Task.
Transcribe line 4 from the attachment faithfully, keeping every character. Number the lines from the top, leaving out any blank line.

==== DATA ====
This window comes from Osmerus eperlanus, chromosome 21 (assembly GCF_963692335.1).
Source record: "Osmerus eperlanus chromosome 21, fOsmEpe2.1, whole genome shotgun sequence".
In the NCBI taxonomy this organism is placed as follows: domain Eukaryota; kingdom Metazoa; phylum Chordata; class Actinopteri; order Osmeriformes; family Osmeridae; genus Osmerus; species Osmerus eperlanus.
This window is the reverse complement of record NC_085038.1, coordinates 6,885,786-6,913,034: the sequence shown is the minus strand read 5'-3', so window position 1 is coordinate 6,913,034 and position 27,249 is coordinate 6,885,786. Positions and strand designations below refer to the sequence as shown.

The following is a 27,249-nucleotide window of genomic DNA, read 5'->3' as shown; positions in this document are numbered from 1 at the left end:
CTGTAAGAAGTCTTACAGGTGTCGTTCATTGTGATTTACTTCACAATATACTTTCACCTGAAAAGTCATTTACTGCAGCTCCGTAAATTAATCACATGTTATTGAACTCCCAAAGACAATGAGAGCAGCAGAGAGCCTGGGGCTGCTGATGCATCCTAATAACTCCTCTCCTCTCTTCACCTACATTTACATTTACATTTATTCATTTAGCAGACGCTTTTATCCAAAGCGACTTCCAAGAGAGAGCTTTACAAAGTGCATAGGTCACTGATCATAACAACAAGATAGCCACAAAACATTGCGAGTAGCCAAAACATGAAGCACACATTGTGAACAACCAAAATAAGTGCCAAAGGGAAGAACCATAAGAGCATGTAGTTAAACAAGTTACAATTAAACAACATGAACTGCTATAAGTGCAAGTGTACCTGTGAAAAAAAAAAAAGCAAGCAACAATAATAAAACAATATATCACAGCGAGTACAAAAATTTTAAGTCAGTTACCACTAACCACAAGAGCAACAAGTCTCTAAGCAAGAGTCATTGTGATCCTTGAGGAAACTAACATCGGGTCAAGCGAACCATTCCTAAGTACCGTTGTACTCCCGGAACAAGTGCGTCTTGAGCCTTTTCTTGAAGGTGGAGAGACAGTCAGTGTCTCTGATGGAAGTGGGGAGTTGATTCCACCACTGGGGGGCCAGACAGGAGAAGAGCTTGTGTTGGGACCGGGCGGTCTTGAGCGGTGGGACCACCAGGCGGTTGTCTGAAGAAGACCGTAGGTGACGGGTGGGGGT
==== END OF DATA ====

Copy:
This window is the reverse complement of record NC_085038.1, coordinates 6,885,786-6,913,034: the sequence shown is the minus strand read 5'-3', so window position 1 is coordinate 6,913,034 and position 27,249 is coordinate 6,885,786. Positions and strand designations below refer to the sequence as shown.